3 29$ans10
  1   2   3   4   5   6   8   9  10  12  15  16  18  20  24  25  27  30  32  36  40  45  48  50  54  60  64   72   75
 80  81  90  96 100 108 120 125 128 135 144 150 160 162 180 192 200 216 225 240 243 250 256 270 288 300 320  324  360
375 384 400 405 432 450 480 486 500 512 540 576 600 625 640 648 675 720 729 750 768 800 810 864 900 960 972 1000 1024

Shown as a 3 by 29 table just for neatness.

Now, to check our result, factor each element using "q:". First, just look at the factorization for the last three as a basic sanity check:

   q:&.>_3{.ans10
+-------------+-----------+-------------------+
|2 2 3 3 3 3 3|2 2 2 5 5 5|2 2 2 2 2 2 2 2 2 2|
+-------------+-----------+-------------------+

Looks OK - now do them all but include the check that the results only consist of 2s, 3s, and 5s:

   *./&>(<2 3 5) e.~&.> q:&.>ans10
1 1 1 1 1 1 1 1 1 1 1 1 1 1 1 1 1 1 1 1 1 1 1 1 1 1 1 1 1 1 1 1 1 1 1 1 1 1 1 1 1 1 1 1 1 1 1 1 1 1 1 1 1 1 1 1 1 1 1 1 1 1 1 1 1 1 1 1 1 1 1 1 1 1 1 1 1 1 1 1 1 1 1 1 1 1 1

The ones indicate "True". To ensure that these are all ones, we could add them up and compare them to the number of elements:

   +/*./&>(<2 3 5) e.~&.> q:&.>ans10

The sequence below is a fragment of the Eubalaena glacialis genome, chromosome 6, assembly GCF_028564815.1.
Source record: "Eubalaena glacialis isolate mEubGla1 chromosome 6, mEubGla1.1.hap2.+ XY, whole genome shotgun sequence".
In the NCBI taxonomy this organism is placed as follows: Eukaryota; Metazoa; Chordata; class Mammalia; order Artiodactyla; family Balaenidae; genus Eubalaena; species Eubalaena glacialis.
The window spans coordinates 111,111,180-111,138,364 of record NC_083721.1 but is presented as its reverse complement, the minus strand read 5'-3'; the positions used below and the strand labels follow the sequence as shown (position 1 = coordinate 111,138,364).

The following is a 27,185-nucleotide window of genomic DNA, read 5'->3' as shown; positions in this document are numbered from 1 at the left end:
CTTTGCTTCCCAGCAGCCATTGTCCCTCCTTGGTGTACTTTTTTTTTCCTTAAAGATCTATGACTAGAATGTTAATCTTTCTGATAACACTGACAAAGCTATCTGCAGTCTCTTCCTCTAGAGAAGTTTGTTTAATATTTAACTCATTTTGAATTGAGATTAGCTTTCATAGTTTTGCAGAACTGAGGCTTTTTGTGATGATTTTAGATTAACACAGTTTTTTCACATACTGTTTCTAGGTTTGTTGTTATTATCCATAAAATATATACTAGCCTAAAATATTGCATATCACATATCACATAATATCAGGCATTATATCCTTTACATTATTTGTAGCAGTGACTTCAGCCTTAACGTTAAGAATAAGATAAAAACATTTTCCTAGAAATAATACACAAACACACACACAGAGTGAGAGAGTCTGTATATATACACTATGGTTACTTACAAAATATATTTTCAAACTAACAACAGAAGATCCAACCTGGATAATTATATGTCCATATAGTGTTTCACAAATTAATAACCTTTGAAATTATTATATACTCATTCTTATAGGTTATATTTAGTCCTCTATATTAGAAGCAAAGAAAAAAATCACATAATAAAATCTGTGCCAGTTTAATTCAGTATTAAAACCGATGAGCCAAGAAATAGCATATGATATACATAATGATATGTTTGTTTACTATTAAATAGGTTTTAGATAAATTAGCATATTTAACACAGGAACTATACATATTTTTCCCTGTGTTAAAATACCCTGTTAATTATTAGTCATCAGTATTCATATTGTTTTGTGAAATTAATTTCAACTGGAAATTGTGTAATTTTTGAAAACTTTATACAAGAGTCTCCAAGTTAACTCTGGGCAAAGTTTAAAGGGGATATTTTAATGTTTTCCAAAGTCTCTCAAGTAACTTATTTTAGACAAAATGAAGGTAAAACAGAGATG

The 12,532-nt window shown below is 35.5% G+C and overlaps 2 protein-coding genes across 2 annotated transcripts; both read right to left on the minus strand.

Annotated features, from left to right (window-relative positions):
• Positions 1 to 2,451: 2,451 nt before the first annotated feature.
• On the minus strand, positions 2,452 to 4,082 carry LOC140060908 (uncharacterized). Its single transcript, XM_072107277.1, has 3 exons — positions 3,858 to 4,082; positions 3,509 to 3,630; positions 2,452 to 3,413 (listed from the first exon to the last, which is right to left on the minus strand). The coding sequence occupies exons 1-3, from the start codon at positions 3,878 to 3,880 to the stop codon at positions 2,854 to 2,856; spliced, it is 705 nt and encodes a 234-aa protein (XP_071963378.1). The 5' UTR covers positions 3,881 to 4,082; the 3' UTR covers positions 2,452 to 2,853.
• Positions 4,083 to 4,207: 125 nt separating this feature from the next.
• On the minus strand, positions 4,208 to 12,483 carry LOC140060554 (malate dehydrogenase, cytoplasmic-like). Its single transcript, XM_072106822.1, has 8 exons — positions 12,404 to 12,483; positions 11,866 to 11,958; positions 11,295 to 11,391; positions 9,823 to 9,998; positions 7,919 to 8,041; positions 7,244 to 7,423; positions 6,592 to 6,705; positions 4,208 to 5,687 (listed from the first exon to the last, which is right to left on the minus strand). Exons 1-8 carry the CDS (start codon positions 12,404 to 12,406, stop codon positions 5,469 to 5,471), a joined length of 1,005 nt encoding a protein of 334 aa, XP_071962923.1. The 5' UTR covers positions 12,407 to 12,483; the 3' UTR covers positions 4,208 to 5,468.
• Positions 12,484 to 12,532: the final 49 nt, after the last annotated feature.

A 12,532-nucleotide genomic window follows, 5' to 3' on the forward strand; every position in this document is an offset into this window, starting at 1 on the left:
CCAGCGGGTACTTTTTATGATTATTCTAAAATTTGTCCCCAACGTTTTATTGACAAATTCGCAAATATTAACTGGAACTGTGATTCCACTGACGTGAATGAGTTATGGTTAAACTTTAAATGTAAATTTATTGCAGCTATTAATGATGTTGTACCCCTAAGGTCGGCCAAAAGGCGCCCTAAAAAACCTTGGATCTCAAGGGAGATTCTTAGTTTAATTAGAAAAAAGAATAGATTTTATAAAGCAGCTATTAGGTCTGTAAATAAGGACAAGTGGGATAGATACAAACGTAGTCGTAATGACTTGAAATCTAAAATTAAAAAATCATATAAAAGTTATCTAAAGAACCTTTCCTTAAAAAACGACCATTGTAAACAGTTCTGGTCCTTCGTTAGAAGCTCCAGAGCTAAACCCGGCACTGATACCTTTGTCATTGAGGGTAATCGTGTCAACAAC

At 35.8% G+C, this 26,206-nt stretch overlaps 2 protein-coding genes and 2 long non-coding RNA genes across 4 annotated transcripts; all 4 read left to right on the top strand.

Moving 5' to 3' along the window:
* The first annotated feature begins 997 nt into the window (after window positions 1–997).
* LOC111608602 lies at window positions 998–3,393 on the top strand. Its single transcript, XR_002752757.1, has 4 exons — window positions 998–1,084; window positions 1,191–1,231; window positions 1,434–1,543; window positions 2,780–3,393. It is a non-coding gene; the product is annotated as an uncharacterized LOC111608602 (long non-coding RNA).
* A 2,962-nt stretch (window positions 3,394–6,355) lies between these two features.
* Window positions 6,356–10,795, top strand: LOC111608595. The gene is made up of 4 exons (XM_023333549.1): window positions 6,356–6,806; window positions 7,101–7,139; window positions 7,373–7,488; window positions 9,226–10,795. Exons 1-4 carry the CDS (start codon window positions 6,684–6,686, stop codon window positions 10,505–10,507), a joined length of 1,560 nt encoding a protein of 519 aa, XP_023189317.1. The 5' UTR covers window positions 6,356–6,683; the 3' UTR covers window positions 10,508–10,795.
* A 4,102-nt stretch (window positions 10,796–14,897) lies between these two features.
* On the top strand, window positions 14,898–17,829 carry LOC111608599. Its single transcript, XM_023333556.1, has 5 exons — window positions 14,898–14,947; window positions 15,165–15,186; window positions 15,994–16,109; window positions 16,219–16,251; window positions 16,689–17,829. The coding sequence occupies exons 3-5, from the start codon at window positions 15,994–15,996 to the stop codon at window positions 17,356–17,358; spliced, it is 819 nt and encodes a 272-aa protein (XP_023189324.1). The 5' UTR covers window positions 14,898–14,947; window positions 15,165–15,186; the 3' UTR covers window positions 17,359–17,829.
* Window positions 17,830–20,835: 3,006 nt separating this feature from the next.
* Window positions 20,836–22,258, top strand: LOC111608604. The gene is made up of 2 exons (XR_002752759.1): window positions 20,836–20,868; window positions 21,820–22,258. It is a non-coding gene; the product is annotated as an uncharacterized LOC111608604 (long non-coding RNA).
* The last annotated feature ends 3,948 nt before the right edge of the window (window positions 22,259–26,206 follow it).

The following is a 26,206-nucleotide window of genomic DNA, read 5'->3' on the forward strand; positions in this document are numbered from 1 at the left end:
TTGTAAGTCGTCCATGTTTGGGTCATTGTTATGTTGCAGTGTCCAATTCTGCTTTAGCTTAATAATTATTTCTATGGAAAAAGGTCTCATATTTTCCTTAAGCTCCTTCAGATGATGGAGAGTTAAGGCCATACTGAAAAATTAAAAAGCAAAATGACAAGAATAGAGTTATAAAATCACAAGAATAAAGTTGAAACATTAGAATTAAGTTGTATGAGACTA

87
   $ans10
87

Or logically "and" them all together:

   *./*./&>(<2 3 5) e.~&.> q:&.>ans10
1

So, they're all true. This check will be more useful when we have many more values to examine.

Re-doing this same exercise for a larger universe:

   6!:2 'pr64=. /:~~.,*/&>(<x: 2 3 5)^&.>{i.&.>>:<.(x: 2 3 5)^.2x^64'
0.98847284
   $pr64
74620
   >./pr64
1670936817355466758479855747072000000000000000000000000000
   +/pr64<:2x^64
13283

The "6!:2" times the evaluation and assignment to the variable "pr64" - it takes about a second. We have over 74,000 results, the largest of which is the big number shown above but there are 13,283 less than or equal to 2^64.

Checking the factoring of the highest value:

   q: >./pr64
2 2 2 2 2 2 2 2 2 2 2 2 2 2 2 2 2 2 2 2 2 2 2 2 2 2 2 2 2 2 2 2 2 2 2 2 2 2 2 2 2 2 2 2 2 2 2 2 2 2 2 2 2 2 2 2 2 2 2 2 2 2 2 2 3 3 3 3 3 3 3 3 3 3 3 3 3 3 3 3 3 3 3 3 3 3 3 3 3 3 3 3 3 3 3 3 3 3 3 3 3 3 3 3 5 5 5 5 5 5 5 5 5 5 5 5 5 5 5 5 5 5 5 5 5 5 5 5 ...

gives too long a result to display easily, so let's count the number of each factor:

   +/|:2 3 5=/q: >./pr64
64 40 27

Verify first the prime factors to each respective exponent, then their product:

   (x:2 3 5)^64 40 27
18446744073709551616 12157665459056928801 7450580596923828125
   */(x:2 3 5)^64 40 27
1670936817355466758479855747072000000000000000000000000000

One problem with this method of generation is that it gives some very high values which are in the sequence but lack values prior to this highest value. So, when I at first disagreed with Mr. Klauder's value for the 71194th element of the sequence (based on the above generation), I found agreement if I used a higher limit:

   pr120=. /:~~.,*/&>(<x: 2 3 5)^&.>{i.&.>>:<.(x: 2 3 5)^.2x^120
   pr120 i. 18443628785295251988480000000000000x
71193

(the "i." in "pr120 i. 18443628785295251988480000000000000x" looks up the index into the left argument of the right argument) which agrees as I'm counting from zero.